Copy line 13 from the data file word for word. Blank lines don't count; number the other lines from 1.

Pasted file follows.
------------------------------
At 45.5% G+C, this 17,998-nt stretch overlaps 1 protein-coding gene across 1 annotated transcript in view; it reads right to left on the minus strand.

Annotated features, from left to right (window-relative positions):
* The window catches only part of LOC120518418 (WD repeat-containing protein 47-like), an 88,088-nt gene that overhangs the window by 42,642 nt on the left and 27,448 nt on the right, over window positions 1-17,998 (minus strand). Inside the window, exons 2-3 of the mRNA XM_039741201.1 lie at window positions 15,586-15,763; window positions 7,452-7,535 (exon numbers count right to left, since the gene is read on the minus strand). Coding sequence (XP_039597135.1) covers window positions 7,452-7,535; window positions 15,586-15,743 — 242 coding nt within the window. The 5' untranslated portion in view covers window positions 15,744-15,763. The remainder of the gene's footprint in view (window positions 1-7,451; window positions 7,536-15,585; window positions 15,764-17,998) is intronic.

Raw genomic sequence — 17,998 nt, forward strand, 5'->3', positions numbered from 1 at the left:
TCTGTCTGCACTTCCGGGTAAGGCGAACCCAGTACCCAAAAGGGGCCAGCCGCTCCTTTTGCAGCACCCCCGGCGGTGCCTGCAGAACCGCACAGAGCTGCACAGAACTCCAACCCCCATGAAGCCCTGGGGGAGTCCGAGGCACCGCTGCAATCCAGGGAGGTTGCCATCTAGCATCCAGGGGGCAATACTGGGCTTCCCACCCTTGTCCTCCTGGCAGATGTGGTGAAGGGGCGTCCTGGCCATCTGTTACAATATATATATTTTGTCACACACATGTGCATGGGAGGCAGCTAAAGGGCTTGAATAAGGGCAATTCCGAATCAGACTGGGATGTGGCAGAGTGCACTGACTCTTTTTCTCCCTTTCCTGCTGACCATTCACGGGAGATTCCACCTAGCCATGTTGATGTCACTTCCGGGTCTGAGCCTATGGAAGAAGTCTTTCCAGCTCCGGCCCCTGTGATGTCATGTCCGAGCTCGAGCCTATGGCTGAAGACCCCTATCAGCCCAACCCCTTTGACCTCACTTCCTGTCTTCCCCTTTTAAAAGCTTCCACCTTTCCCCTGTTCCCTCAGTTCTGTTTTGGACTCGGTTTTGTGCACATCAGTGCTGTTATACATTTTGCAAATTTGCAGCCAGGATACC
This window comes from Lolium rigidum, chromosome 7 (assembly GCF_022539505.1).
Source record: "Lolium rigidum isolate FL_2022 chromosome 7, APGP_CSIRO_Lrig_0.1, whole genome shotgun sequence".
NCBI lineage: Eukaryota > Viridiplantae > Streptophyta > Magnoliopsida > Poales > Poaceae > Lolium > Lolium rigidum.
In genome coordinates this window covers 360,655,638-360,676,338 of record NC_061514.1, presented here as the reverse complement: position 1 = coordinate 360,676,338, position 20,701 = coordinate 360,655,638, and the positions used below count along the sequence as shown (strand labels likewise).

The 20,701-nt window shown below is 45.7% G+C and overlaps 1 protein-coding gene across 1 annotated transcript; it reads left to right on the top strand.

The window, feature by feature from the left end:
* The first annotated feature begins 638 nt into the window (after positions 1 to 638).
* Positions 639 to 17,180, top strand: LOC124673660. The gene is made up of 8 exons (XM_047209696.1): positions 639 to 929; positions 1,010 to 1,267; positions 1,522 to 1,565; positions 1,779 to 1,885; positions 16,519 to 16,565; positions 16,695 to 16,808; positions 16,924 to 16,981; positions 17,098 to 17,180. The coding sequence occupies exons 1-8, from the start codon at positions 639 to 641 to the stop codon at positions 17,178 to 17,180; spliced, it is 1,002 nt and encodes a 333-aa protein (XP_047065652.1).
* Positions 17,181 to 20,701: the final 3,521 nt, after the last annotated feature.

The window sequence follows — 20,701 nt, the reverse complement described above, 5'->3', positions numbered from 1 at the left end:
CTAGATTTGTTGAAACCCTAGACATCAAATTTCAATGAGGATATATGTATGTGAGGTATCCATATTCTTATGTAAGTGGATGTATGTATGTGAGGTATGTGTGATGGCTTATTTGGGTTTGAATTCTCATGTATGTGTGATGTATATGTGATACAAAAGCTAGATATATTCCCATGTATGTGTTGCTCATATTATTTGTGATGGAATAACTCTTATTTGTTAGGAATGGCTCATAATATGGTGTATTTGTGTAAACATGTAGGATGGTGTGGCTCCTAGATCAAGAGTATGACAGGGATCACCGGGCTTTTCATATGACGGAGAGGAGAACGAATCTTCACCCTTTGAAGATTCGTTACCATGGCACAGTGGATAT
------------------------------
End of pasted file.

* Positions 639 to 17,180, top strand: LOC124673660. The gene is made up of 8 exons (XM_047209696.1): positions 639 to 929; positions 1,010 to 1,267; positions 1,522 to 1,565; positions 1,779 to 1,885; positions 16,519 to 16,565; positions 16,695 to 16,808; positions 16,924 to 16,981; positions 17,098 to 17,180. The coding sequence occupies exons 1-8, from the start codon at positions 639 to 641 to the stop codon at positions 17,178 to 17,180; spliced, it is 1,002 nt and encodes a 333-aa protein (XP_047065652.1).